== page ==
The Washington PostDemocracy Dies in Darkness

A Mettle Winner: Dominique Dawes, Olympic Gymnast, Co-Chair of the President's Council on Fitness, Sports and Nutrition

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But the Silver Spring, Md., native — who was named to the position two weeks ago, along with her co-chair, New Orleans Saints quarterback Drew Brees — knows it won’t be an easy task to whip the nation into shape.

Luckily, she’s spent her 10 years in retirement getting a head start, leading workshops for children and speaking loudly about the importance of getting more active. She’s also used to pitching in whenever the Obamas ask. (“When it’s the White House, the number comes up on my phone as ‘202’ and nothing else,” she reveals.)

Her strategy for spreading fitness starts with introducing young people to a range of organized sports. “Not every kid — me included — can throw a football,” Dawes says. So, it’s critical to spread the message that there are lots of ways to get exercise.

She’s a fan of Michelle Obama’s new South Lawn Series, which has been bringing local youth together to sample a range of diversions. A few weeks ago, Dawes found herself there competing in a game that required sprinting between hula hoops and snatching up bean bags. “It was tiring but fun,” she says. Even better, these sorts of events are something parents and schools can emulate wherever they are.

And you’re never too old to find a new active outlet, says Dawes, who’s recently picked up golf from her boyfriend. “But it’s not always good to get lessons from boyfriends,” she warns. “He always says, ‘That was good, Honey.’ I say, ‘It hit a tree.’ I think I need a tougher coach.”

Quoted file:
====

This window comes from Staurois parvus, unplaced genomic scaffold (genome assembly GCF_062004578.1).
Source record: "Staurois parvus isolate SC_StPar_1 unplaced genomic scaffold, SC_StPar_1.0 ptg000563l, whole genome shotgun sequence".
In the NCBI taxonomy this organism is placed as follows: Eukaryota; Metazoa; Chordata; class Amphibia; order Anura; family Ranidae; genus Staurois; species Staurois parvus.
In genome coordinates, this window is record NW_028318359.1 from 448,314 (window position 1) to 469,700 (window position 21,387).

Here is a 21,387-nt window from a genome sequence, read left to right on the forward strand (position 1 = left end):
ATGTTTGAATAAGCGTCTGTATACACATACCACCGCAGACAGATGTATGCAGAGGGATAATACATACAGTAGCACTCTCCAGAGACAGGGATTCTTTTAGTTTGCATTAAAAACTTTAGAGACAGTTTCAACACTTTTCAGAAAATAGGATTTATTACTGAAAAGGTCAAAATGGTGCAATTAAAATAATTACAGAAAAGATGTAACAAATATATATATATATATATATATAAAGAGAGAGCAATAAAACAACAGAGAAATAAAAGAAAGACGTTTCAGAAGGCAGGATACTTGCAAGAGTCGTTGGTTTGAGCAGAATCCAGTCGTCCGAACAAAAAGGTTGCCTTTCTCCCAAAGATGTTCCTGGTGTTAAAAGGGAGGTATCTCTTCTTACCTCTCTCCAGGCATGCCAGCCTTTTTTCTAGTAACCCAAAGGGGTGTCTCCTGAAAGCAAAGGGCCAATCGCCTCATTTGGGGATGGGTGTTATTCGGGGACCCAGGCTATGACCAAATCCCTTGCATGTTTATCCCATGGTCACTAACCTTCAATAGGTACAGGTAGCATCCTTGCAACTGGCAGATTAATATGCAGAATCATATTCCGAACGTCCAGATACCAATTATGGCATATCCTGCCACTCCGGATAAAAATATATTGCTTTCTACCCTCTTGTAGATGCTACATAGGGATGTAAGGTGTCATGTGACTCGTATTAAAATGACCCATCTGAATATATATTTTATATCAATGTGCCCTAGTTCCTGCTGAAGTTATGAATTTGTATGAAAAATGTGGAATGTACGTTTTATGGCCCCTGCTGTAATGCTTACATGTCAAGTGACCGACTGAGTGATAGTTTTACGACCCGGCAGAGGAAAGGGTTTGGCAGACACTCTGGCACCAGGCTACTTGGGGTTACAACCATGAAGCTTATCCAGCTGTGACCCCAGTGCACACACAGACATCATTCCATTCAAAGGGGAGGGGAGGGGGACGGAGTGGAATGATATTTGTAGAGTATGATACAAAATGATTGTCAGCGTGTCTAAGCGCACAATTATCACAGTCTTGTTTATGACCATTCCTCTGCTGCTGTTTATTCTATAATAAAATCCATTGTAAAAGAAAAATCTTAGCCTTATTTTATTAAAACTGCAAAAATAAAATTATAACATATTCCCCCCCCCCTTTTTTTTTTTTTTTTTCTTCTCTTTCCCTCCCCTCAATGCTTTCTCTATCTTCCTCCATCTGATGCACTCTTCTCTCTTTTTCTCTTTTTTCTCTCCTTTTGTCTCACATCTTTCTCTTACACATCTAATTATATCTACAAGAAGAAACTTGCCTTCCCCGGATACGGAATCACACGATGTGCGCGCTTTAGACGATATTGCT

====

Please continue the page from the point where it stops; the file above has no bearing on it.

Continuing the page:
Although the Council has been around for decades, for 2010, the group’s name and mission have been amended to include nutrition. That’s why chef Dan Barber — known for promoting local, sustainable agriculture — is one of the new members, along with a slew of celeb athletes and doctors.

It’s a change that makes sense to Dawes, who had to think about everything she ate when she was competing, and still tries to maintain a healthy diet. “It doesn’t matter whether they’re exercising if they’re going home to eat high-calorie, low-nutrient foods. They won’t see a change,” she says. “As Michelle Obama has said, life without a burger and fries would be depressing. I agree. But moderation is key.”

Except, of course, when it comes to making healthy headway; she’s aiming to be the all-around champion. In addition to appearing at public events and promoting physical and nutritional education, Dawes expects the Council to also coordinate with policymakers. With Dawes’ track record, she’ll probably be able to do it while pointing her toes and sticking the landing.

Photo by Michael Temchine/The Washington Post